Myth of Meeting: Why We Place So Much Importance on an Introduction
“How did you meet?”
It’s almost always the first question anybody asks when you introduce a new person you’re seeing. It’s become as instinctive as saying “Good” when somebody asks how you are or offering a “Nice to meet you,” when you leave people you will forget about ten minutes later.
It’s a seemingly innocuous question, but one that I realized recently has been subconsciously shaping the way many people my age, myself included, look at relationships.
When discussing a new guy/girl with friends, it’s easy to not focus solely on who the person is or what his/her interests might be, but anticipate that one question. Which makes sense since it’s the first thing our friends will ask, so that must mean it’s important. Don’t our friends always want to know the important stuff first?
Instead, they ask about the moment in which two people met as if it has some indication of their longterm viability. Oftentimes, the answer is profoundly boring: “We work together” or mundanely classic: “We met in college” (which itself is probably a variation on the truth – “We got drunk and made out at a party”).
Instead, these meetings are almost always like introductions; they help set up the story, but are often in no way connected. In fact, most people skip over the introductions in the book and enjoy the story just fine.
In almost all instances, these initial encounters tell us nothing about the two people who are now seeing each other; yet, we continue to ask. Half the time, the people asking the question don’t even really care. On some level, they know the answer makes no difference, but it seems like the question they’re supposed to ask. The thing is, the simple asking of the question contributes to a societal pressure in which the way you meet somebody is almost as important as who you’ve met.
Part of the blame can be put on Hollywood and the idea of the “meet cute” that has filled our brains with images of romantic collisions, zany wedding encounters, or lustful fights between big business and independent commerce (I think Meg Ryan was in all of these – Where did she go? Topic for another time).
However, we shouldn’t free ourselves from blame. The stigma attached to how a couple met has become even more common as online dating has become engrained in our culture. Anybody who has introduced somebody they met online, or on a dating app, to friends knows that moment of comfortable silence when they ask “Where did you meet?”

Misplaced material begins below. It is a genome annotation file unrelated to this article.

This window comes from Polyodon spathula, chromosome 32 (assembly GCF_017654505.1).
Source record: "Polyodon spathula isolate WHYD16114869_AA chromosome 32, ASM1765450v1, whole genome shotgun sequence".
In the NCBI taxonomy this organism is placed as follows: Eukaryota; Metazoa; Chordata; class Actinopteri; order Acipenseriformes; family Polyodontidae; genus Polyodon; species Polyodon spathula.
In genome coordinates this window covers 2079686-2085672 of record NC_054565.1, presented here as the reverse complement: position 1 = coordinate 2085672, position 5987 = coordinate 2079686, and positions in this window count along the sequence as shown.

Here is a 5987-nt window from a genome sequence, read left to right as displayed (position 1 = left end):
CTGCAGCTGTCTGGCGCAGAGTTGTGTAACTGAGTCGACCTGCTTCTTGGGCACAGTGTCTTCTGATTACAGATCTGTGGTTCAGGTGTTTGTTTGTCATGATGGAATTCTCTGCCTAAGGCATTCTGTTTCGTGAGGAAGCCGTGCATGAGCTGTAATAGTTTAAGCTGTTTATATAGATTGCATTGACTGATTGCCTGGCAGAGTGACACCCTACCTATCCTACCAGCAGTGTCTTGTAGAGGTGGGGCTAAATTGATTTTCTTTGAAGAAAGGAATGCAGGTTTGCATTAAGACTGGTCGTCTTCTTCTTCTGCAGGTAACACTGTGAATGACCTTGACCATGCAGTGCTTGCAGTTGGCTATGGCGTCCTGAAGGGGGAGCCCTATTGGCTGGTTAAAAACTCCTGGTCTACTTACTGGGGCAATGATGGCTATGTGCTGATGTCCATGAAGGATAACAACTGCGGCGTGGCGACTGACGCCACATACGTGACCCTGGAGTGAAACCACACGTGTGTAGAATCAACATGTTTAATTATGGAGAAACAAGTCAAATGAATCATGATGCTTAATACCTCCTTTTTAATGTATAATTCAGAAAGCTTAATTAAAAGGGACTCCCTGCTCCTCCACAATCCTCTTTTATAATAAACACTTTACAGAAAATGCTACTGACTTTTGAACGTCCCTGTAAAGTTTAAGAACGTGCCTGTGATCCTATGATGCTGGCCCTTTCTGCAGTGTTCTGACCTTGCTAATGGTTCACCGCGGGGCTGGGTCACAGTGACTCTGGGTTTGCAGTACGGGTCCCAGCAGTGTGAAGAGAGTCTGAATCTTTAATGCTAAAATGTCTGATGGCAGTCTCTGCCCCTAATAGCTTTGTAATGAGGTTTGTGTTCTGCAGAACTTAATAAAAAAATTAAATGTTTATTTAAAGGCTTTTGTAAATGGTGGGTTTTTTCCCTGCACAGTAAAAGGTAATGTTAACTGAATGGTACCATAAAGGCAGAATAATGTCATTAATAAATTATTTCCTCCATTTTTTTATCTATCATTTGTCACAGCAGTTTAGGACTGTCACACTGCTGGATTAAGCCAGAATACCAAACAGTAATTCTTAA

People begin to fear the judgment of where they met somebody more than they fear the judgment of the person they met. Instead of worrying if your friends will like the person you’ve begun seeing, you wonder if they’ll smile at the idea of you meeting somebody on OK Cupid or Tinder or the hundreds of other options that seem to keep popping up. It’s become such a stigma that there’s cultural acceptance around lying about meeting people on dating apps, which only furthers the idea that people should be ashamed if they don’t have a worthwhile, or acceptable, story for how they met somebody.
Is rekindling a relationship with an old girlfriend romantic? Is finally overcoming the problem of timing a story that will make people smile when they ask?
The truth is that even a second spent thinking about that is wasteful (unless, of course, it’s about your security and not meeting somebody when they bumped into you while running from the cops).
However, it remains prevalent. Even as my friends tell me not to worry about it, the stories of meetings are played out in front of me. My best friend and his wife had a wedding invitation of them kissing as babies, and my parents and their best friends have one of the most memorable meeting stories anybody has ever told. Sure, their marriages may all work for a variety of other reasons, but that doesn’t stop people from continuously asking them to tell the story and commenting on how “Cute” their story is or how it’s some sort of “destiny.” Meanwhile the people who will never have that story sit nearby wondering if there’s a way they can manufacture something that creates similar excitement.
It took me too long to realize that searching for this was bullshit. We find it more natural for couples to have met in college or during work than on a dating app, but why? A lot of couples that started dating in college had relationships that were as founded on sex as people that met on Tinder, and haven’t we always been told that dating somebody from work is a crazy idea? (Don’t shit where you eat after all). So why are these stories met with smiles, while app or online meet-ups tend to get a silent nod or the unenthusiastic “Cool“?
When I look back on the friendships and relationships that stand out to me, I rarely ever think about the first meeting. I assume that when I look back on my relationship with the person I wind up settling down with I won’t consider our first meeting more important than the other moments we shared. It will have no impact on moments we spend together, how she gets along with my friends, or whether or not she’s sarcastic enough for my family.
Yet, just like super hero movies, we keep asking for origin stories. And just like super hero movies, most of them are not worth delving into.
Maybe I’ll come up with a smart ass remark next time somebody asks me the question, or maybe I’ll accept that it’s not a trend we can ever fully buck. Maybe it’s engrained in us like “Great” and “Nice to see you,” but it’s also possible that if we all just take a second before asking that question, we might find that we can stop putting unnecessary emphasis on a single instant.
Don’t dwell in the past, right? Maybe it’s time to try not to.